The Leylines are a five piece band of musicians from England’s West Country. The band are currently based in Weston-Super-mare. I first came across them playing live at ‘Something Else in The Dean’ a grassroots music festival in the forest of dean. I was very impressed with their live performance. They were, for me, one of the highlights of a great weekend of music.
The band are currently working on their debut album release but I did manage to get hold of their four track EP ‘Let it Go’ so that I could get a flavour of their recorded output. It must be said that the band picked four excellent songs to showcase their talents.
Vocalist Steve Mitchell is a great focus for the band. He has a slightly gruff, slightly throaty singing voice which, especially on ‘Sorry my friends’, really reminded me of the Levellers Mark Chadwick. In fact that track would not have been out of place on Chadwick’s recent solo album ‘Moment’. The track both opens and closes with lovely fiddle pieces by Hannah Johns and once the vocals kick in the song is driven along by a very tight rhythm section, the guitars and fiddle playing a sympathetic supporting role. Backing vocals are understated and add a nice depth and texture.
‘Save your soul’ is a simply gorgeous and a fantastic showcase for Mitchells vocals. The track opens with just a simple finger picking guitar before the vocal starts with ‘Save your soul, not mine, save your heart not mine’, it is mournful, it tugs at the heart strings. The fiddle comes in adding a gentle melancholic feel as Mitchell sings ‘You’re just not the one for me’. The guitars drums and bass are added in layers as that line is repeated over and over, it builds and incredible feeling of love lost, of heartbreak, of sadness. Its the sort of song you can imagine being played in front of a huge crowd who sing along with their cigarette lighters illuminating tear filled eyes. It is simply beautiful.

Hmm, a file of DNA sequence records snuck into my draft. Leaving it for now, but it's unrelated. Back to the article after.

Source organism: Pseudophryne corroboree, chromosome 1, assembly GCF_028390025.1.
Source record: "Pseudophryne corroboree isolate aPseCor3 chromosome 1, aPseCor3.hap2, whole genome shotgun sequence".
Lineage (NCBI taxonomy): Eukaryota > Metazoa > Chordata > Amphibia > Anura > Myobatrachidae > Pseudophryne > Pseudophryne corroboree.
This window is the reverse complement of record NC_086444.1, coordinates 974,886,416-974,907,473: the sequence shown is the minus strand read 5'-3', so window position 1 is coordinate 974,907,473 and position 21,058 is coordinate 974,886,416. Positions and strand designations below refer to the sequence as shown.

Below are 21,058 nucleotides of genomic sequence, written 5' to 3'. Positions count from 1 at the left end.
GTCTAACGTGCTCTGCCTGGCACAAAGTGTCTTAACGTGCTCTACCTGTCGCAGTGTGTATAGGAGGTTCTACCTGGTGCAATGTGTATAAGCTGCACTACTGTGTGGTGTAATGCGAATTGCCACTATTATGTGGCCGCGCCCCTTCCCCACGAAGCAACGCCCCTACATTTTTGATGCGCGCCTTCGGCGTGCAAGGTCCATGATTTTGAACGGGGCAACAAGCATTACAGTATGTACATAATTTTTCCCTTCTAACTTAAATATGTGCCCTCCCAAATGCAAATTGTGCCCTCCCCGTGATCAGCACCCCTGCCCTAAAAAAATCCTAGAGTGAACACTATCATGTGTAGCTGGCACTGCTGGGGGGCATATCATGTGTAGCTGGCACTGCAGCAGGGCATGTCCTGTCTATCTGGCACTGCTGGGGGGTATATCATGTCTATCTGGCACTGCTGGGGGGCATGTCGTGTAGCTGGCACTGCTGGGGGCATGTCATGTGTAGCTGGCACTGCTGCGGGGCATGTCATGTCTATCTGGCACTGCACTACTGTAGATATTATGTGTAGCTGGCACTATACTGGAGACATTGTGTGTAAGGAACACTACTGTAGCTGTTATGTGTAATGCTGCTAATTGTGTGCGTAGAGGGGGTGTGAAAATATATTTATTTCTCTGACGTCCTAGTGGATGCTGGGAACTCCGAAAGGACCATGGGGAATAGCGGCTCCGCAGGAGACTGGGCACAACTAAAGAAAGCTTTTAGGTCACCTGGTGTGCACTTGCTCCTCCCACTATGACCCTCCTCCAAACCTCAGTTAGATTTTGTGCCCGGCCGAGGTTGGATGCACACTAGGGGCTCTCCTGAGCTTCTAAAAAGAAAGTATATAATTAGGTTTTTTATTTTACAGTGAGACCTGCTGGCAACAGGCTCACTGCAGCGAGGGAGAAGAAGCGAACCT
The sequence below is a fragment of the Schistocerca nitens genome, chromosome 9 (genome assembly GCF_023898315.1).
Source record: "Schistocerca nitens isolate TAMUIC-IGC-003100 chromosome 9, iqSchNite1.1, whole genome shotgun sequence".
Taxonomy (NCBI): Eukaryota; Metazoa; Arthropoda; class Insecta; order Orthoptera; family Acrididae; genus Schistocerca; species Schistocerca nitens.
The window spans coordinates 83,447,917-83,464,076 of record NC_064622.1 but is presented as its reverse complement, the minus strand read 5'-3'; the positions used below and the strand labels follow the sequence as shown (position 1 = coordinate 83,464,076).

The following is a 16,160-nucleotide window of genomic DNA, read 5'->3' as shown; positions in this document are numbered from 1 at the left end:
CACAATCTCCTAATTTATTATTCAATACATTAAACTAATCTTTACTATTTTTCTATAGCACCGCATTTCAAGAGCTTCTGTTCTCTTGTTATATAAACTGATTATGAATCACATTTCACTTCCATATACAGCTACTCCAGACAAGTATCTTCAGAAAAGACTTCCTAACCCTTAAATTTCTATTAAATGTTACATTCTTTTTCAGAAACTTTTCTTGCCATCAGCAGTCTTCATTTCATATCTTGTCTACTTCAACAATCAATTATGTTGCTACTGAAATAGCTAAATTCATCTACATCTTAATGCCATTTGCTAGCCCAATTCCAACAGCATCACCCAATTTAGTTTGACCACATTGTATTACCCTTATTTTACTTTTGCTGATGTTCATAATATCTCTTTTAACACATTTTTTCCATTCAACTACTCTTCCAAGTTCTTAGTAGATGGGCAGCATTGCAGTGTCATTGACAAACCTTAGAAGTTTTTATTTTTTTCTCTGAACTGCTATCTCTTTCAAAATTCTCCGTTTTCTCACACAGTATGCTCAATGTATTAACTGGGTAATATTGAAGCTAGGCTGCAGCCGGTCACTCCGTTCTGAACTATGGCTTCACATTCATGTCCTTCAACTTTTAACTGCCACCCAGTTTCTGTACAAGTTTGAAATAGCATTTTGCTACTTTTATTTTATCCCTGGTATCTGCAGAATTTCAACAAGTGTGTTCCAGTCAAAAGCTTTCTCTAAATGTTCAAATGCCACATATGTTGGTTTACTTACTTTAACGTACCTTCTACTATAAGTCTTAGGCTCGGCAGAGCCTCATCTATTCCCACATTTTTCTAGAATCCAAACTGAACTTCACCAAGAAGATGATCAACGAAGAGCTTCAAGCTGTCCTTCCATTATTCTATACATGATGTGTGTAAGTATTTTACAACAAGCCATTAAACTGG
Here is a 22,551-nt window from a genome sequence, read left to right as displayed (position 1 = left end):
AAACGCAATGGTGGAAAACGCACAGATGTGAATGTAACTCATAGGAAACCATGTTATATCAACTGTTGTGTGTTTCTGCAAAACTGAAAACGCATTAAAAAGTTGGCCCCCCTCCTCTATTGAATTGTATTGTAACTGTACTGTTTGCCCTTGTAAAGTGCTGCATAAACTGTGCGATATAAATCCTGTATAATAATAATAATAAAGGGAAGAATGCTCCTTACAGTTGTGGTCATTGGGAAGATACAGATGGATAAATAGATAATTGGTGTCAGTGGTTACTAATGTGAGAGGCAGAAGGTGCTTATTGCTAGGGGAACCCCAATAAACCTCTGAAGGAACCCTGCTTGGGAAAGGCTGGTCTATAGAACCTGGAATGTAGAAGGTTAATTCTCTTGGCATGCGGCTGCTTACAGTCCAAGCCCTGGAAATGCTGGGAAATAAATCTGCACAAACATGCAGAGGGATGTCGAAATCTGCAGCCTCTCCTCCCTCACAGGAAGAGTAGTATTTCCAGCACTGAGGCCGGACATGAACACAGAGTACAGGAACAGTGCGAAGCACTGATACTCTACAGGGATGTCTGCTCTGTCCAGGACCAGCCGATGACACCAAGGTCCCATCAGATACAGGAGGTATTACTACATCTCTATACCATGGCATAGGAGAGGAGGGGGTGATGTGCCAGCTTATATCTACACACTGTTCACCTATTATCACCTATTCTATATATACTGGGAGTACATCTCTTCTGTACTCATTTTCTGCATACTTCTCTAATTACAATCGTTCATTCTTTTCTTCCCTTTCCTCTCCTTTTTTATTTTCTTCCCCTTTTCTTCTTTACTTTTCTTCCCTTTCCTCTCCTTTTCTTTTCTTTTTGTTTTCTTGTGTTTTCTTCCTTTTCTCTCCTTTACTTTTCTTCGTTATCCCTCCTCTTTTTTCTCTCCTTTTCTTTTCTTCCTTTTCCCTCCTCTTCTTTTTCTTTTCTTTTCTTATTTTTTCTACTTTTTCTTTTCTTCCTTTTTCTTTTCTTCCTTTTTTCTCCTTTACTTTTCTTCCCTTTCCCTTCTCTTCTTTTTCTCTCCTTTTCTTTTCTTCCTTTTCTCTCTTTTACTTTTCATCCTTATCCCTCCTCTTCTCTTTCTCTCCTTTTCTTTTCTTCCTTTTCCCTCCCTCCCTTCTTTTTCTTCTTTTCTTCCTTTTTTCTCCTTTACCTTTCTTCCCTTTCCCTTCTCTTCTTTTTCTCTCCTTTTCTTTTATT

The title track ‘let it go’ is an altogether more upbeat affair. It paints a picture of the North devon moors, of freedom, of wandering outdoors of the trees and the sea. The urgent rhythm of the drums and the flowing fiddle playing are sure to get feet moving, it is a very danceable track but you just have the feeling that there is a hint of darkness underneath the outward dynamic jollity.
Runaway is again upbeat but you do detect that all is not well in the world as the commentator runs away to a place in his mind. You get the feeling that here is someone trying to remain positive in a fractured world, who is withdrawing into himself to draw on an inner strength in his determination to overcome adversity.
The leylines are in their infancy as a band but there is a maturity in their sound. They draw inspiration from the sort of socially aware folk rock that has been espoused so successfully by the likes of the Levellers and the Oysterband. The musicianship is strong and the songs hold up very well as a piece of work. This is an extremely enjoyable EP, the forerunner of what I am sure will be an excellent album. The songs are catchy and have good chorus line hooks that you can easily see festival crowds singing along too. The one piece of advice I would offer is to use these hooks a little more sparingly as there is a tendency across all four tracks to use the same couple of lines time and again to draw the listener in. This works fine on an EP and would be fine on four songs out of a 12 track album but I suspect it could be easily overdone.
So in conclusion this is an excellent debut from a very exciting new folk rock band. I can’t wait to hear their album and I look forward to catching them live again sometime very soon.